If your household has received the latest batch of six antigen rapid test (ART) kits from the government recently, you might be wondering: What do I do with them when you have a stockpile of test kits in your drawer – and no one at home has come down with COVID-19 lately?
Or you might have other queries such as, “can I still use the test kits from two years ago?”, “how do I tell if the test kits have gone bad?” and “can I donate them?”. We find out from the experts:
CAN I STILL USE THE ART TEST KIT FROM TWO YEARS AGO?
To be certain, check the expiration date stamped on the box. Make sure you’re looking at the “expiration date” because the “shelf life” is something else altogether.
The shelf life is how long the test kit should perform as expected and is measured from the date of manufacture, according to the US Food and Drug Administration (FDA). On the other hand, the expiration date is set at the end of the shelf life and is the date through which the test is expected to perform as accurately as when manufactured.
ARE THERE CERTAIN STORAGE CONDITIONS I SHOULD KEEP THE TEST KITS IN?
To maintain the effectiveness of the ART kits, appropriate storage conditions should be observed, said Dr Jaichandar. First, you’ll want to keep your test kits in a cool place with a temperature between 15 degrees Celsius and 30 degrees Celsius, he said. You’ll need a “dry environment with moderate humidity levels” and “avoid direct sunlight and excessive exposure to light”.
The ART kits are also not things you want to tamper with, like opening and transferring them into more aesthetically pleasing containers. “The individual packaging and pouches of each of the test components must not be tampered with, broken or opened until immediately before the test is to be conducted,” said Kng Li Lin, Grace, a community pharmacist and member of the PSS.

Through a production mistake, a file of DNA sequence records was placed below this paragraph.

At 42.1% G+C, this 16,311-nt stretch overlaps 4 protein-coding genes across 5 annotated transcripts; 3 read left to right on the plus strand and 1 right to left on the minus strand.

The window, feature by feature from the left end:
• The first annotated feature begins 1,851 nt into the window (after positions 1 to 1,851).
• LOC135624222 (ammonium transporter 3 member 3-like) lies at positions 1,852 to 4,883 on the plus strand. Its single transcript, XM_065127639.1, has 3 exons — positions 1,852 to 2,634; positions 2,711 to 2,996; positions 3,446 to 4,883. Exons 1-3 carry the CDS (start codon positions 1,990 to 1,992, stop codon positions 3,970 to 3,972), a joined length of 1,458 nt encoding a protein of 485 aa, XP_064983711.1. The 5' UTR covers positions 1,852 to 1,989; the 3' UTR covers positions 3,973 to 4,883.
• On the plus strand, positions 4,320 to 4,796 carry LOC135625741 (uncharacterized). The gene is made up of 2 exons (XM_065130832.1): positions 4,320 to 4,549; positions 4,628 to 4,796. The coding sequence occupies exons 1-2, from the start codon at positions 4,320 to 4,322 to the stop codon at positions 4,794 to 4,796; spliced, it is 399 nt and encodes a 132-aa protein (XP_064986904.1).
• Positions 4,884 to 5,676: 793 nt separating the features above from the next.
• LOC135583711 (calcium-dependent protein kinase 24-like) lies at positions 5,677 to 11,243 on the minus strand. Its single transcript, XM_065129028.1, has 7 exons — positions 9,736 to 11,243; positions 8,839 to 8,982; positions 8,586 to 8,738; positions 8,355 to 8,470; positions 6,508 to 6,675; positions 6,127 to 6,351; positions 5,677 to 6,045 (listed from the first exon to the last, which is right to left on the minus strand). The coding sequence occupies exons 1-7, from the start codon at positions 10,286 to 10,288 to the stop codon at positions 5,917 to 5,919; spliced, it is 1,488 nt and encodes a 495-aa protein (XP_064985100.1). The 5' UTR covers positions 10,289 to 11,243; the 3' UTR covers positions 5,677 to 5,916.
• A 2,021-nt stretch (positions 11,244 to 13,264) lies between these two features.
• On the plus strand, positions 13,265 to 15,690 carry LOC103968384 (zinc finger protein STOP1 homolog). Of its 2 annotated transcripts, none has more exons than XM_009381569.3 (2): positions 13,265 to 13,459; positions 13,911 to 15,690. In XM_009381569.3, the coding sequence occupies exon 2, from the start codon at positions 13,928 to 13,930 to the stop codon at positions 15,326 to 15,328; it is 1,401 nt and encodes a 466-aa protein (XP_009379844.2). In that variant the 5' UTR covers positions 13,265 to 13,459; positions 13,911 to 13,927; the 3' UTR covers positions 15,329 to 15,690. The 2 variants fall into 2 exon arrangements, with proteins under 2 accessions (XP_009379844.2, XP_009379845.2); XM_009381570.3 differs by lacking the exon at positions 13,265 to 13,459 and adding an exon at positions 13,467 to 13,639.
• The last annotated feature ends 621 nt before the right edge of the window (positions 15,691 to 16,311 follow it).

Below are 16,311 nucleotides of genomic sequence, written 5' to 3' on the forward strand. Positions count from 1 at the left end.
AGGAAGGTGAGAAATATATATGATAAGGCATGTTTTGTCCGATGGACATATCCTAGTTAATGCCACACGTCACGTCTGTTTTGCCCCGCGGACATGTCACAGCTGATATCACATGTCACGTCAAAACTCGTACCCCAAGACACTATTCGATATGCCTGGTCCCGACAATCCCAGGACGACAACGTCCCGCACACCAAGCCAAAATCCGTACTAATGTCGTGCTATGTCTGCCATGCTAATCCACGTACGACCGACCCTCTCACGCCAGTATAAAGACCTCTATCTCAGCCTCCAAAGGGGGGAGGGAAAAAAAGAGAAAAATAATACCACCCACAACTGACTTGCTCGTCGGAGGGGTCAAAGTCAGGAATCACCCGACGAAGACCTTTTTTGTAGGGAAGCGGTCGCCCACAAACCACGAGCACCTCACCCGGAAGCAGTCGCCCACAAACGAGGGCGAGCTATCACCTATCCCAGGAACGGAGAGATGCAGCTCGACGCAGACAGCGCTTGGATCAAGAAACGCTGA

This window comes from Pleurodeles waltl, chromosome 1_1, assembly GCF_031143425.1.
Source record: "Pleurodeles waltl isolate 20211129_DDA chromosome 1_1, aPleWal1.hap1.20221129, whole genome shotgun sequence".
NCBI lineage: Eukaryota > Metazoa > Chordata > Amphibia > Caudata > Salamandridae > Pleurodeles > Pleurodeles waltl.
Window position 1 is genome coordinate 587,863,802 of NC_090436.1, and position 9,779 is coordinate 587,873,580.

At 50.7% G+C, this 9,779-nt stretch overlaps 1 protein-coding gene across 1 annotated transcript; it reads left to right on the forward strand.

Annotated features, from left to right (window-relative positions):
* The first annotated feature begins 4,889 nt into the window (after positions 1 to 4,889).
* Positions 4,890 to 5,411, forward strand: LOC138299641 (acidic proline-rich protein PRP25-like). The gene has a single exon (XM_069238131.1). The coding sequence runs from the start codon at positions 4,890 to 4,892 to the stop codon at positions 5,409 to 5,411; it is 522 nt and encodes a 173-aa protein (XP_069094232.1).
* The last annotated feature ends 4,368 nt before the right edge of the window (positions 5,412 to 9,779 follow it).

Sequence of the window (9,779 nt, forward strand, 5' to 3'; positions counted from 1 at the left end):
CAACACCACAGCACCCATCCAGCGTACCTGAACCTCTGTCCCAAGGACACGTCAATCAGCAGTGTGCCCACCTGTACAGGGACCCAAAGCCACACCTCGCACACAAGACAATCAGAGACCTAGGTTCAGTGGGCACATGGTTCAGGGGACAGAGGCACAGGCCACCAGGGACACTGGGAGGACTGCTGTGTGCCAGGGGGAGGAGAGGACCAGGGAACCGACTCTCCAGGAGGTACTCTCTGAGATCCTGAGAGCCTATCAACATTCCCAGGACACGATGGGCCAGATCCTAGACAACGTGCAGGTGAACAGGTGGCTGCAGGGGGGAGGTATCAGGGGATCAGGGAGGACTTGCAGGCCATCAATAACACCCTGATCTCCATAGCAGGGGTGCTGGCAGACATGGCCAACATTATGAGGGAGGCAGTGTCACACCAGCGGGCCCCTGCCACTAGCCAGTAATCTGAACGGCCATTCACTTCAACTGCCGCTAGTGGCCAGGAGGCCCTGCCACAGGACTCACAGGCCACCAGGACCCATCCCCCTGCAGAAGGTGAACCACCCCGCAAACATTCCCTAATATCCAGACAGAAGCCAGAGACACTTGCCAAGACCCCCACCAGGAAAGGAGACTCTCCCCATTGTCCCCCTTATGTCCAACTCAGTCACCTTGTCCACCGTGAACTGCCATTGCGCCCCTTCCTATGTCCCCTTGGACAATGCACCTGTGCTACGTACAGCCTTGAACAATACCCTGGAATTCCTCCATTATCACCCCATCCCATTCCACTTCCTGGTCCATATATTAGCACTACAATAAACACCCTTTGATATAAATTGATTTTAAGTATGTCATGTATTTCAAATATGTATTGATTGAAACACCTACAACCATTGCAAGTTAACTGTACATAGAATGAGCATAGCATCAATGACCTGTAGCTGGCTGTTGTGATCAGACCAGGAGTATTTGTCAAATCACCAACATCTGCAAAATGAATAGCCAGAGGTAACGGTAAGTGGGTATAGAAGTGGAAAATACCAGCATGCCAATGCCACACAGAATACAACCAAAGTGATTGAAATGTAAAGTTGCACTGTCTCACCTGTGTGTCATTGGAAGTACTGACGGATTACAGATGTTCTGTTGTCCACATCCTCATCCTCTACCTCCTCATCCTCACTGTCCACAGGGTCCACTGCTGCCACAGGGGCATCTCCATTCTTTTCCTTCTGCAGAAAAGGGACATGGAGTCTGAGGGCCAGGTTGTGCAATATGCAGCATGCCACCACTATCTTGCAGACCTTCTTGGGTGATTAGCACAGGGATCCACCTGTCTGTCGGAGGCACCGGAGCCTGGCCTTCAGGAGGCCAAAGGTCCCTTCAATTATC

“Exposing the test components to light, moisture and oxygen for a prolonged period may affect the accuracy of test results,” she said.
As for ART kits kept in the fridge, “all kit components must be brought to room temperature for a minimum of 30 minutes prior to use”, said Law Hwa Lin, a senior principal pharmacist (specialist) and member of the PSS.
If you’re wondering, should you keep all your test kits in the fridge, Prof Tambyah said that “it depends on the test kit and the respective manufacturers’ instructions”.
“Appropriate storage generally refers primarily to room temperature and the FDA has suggested 15 degrees Celsius and 30 degrees Celsius, which is around the room temperature in Singapore in both air-conditioned and non-air-conditioned settings.”
WHAT ABOUT THE RESULTS OF EXPIRED TEST KITS? WHAT ARE THEY LIKELY TO SHOW?
“It is hard to say but I think false negatives are theoretically more likely,” said Prof Tambyah. “That is because a working buffer is essential to make sure the sample travels up the test strip to get the results. If the sample cannot travel up the strip, it might appear negative when there actually is virus in the swab.”
Kng added that “there is no guarantee how the deterioration may affect the test results”. It is always better to err on the side of caution and “always follow the expiry date stated by the manufacturer of the ART test kits”, said Law, because there is no guarantee that “using an expired ART test kit would produce accurate results”.
WHAT IS THE MINIMUM NUMBER OF KITS TO KEEP AT HOME? CAN I DONATE SURPLUS TEST KITS?
How many ART kits to keep depends on your “anxiety level and the number of immunocompromised people at home”, said Prof Tambyah. “For those who are vulnerable or at risk of severe infections, more test kits are needed so they can seek medical attention early. For the rest of us, I think one kit per person is more than enough.”
For a family of four, Dr Jaichandar suggested as a general guideline to have a minimum of four to eight test kits. But ultimately, “the number can depend on various factors, including the prevalence of COVID-19 in your area, the frequency of potential exposure and your individual circumstances”, he said.